Convention on the Conservation of European Wildlife and Natural Habitats - Standing Committee

Recommendation No. 18 (1989) of the standing committee on the protection of indigenous crayfish in Europe (Adopted by the Standing Committee on 8 December 1989)

The Standing Committee of the Convention on the Conservation of European Wildlife and Natural Habitats, acting under the terms of Article 14 of the convention,

Having regard to the aims of the convention to conserve wild flora and fauna and their natural habitats;

Having regard to Recommendation (86) 10 of the Committee of Ministers of the Council of Europe concerning the Charter on Invertebrates;

Recalling that three species of crayfish are listed in Appendix III to the convention (Astacus astacus, Austropotamobius pallipes and Austropotamobius torrentium);

Recalling that Article 7, paragraph 2, of the convention provides that any exploitation of wild fauna specified in Appendix III shall be regulated in order to keep the populations out of danger, taking into account the requirement of Article 2;

Recalling that Article 7, paragraph 3, of the convention provides that measures to be taken shall include the temporary or local prohibition of exploitation, as appropriate, in order to restore satisfactory population levels, and the regulation as appropriate of sale, keeping for sale or offering for sale of live and dead wild animals;

Having regard to Recommendation (84) 14 of the Committee of Ministers of the Council of Europe concerning the introduction of non-native species;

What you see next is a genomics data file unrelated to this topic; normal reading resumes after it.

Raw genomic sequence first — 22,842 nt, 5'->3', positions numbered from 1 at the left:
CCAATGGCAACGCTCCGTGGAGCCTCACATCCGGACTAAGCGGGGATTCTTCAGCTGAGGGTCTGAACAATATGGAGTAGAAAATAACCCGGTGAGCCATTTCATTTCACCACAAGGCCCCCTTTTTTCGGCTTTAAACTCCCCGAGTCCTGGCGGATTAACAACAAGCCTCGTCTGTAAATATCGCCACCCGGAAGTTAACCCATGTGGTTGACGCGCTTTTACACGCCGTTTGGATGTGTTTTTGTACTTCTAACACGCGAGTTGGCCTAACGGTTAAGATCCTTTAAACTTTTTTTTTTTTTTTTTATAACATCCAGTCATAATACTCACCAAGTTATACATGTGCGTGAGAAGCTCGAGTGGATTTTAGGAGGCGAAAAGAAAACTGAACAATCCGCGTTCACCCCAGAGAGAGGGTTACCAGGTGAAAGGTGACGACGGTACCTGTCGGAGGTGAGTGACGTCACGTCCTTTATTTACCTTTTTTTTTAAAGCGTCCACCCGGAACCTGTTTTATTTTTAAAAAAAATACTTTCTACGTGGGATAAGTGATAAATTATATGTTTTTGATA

Recalling that Article 11, paragraph 2, of the convention provides that each Contracting Party undertakes so strictly control the introduction of non-native species;

Having been informed that the astacologists of the International Association of Astacology, meeting in its seventh International Symposium in Lausanne (Switzerland) in August 1987, noted the following:

– the damaging effects to live crayfish markets following the drastic decline in Turkish crayfish production;

– the marketing of new live crayfish species from many different places;

– the total absence of guarantees that such crayfish do not carry communicate parasites and diseases;

– the appearance of epidemics in European crayfish of aphanomycosis (the crayfish plague parasite), especially where it has not previously existed;

– the accrued risks of transmission of parasites and diseases, especially aphanomycosis, from other crayfish populations to native crayfish;

– the grave menace to native crayfish and sometimes amphibian populations from the introduction of undesirable exotic crayfish; and

– the potential for exposing fish to diseases and parasites borne by crayfish;

Aware that indigenous crayfish species of Europe require special conservation attention.

Recommends that Contracting Parties to the convention:

1. Take necessary and appropriate measures to protect their indigenous crayfish species;

2. Encourage whenever needed the restoration of native crayfish stocks, mainly by the temporary or local prohibition of exploitation;

3. Regulate that sale, keeping for sale, transport for sale or offering for sale of live crayfish;

4. Ensure wherever practicable that live crayfish, used for restocking or reintroduction purposes, are parasite and disease free;

5. Forbid the introduction of non-native crayfish into the wild. Where introduction in the wild has already taken place, all necessary steps should be taken in order to prohibit the release of non-native crayfish in areas where they may cause negative effects on the environment.



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